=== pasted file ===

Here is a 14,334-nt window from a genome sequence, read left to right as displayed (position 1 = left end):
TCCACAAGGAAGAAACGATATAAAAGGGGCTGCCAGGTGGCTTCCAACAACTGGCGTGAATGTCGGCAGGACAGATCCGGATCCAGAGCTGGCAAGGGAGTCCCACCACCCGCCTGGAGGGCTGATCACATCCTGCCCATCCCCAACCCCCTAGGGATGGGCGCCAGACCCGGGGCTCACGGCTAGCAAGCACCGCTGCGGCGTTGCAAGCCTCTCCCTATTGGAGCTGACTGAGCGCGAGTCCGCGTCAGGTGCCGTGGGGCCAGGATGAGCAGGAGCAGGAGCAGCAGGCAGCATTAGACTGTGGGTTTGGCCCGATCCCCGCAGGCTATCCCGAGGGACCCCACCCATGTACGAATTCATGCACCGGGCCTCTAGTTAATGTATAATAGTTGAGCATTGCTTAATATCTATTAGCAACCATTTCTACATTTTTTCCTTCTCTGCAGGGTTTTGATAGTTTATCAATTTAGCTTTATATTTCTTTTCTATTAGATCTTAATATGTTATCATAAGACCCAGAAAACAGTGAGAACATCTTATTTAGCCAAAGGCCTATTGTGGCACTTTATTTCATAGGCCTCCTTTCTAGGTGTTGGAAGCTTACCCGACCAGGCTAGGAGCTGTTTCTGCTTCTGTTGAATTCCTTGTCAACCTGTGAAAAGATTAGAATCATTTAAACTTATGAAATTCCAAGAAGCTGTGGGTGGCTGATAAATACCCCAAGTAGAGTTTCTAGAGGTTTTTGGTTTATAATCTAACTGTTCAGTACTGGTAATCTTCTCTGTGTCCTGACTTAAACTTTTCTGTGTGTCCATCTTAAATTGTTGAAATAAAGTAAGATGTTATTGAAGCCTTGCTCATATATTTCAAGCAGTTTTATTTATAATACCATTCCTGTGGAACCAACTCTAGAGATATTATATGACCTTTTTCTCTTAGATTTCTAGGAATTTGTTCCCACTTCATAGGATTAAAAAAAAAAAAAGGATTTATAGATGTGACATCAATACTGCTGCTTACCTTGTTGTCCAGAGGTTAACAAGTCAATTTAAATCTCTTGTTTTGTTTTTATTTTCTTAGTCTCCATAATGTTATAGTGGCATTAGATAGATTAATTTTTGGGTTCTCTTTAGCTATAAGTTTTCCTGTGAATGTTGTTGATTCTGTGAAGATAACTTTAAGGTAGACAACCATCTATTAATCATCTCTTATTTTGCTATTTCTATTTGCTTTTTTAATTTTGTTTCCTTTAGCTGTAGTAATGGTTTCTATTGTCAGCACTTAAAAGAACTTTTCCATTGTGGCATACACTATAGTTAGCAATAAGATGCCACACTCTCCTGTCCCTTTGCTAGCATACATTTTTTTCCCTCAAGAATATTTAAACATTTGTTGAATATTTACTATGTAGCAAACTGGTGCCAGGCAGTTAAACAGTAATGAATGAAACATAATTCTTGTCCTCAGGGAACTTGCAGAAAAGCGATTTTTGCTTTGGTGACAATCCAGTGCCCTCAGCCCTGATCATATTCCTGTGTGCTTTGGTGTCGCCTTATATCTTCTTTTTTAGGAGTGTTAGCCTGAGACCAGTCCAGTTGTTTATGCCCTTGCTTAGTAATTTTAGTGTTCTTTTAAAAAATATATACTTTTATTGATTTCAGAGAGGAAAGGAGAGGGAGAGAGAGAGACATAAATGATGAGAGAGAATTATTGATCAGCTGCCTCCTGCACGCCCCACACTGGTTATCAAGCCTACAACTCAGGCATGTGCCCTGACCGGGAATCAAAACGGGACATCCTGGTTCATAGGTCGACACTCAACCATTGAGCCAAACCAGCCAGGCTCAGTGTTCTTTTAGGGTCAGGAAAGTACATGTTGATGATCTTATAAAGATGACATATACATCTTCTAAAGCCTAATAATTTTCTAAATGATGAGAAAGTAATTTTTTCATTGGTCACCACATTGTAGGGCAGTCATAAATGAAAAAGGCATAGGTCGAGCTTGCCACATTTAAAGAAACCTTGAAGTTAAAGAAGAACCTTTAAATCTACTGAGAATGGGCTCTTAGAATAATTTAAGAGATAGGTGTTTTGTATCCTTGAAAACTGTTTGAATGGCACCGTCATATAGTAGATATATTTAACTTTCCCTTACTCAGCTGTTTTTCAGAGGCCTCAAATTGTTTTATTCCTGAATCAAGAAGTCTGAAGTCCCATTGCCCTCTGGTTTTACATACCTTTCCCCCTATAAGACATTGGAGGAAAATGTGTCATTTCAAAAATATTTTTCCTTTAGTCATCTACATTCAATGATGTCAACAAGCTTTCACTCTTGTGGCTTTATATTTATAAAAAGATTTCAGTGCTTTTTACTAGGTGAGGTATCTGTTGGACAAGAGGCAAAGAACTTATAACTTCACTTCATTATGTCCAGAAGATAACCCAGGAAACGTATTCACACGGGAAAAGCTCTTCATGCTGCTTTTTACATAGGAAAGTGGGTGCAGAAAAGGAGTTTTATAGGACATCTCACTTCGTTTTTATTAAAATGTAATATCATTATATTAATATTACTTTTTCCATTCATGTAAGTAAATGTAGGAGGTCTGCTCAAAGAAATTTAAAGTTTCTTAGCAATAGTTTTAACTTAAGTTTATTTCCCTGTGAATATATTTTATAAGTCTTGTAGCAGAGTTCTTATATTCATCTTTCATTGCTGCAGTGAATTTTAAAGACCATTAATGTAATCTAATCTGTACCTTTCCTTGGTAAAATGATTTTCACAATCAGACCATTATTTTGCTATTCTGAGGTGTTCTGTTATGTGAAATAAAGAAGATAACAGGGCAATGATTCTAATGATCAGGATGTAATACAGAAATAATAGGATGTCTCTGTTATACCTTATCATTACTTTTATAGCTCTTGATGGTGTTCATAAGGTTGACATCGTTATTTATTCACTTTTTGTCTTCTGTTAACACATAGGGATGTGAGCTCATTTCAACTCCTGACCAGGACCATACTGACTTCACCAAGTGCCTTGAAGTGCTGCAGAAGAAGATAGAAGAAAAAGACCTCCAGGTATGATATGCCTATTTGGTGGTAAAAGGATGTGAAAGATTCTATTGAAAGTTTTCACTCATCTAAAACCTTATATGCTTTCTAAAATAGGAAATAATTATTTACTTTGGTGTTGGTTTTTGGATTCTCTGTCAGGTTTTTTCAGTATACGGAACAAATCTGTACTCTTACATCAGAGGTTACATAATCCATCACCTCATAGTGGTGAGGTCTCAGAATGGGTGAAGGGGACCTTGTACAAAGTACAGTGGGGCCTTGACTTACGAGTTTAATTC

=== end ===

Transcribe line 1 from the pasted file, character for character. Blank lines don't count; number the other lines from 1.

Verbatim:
Here is a 14,334-nt window from a genome sequence, read left to right as displayed (position 1 = left end):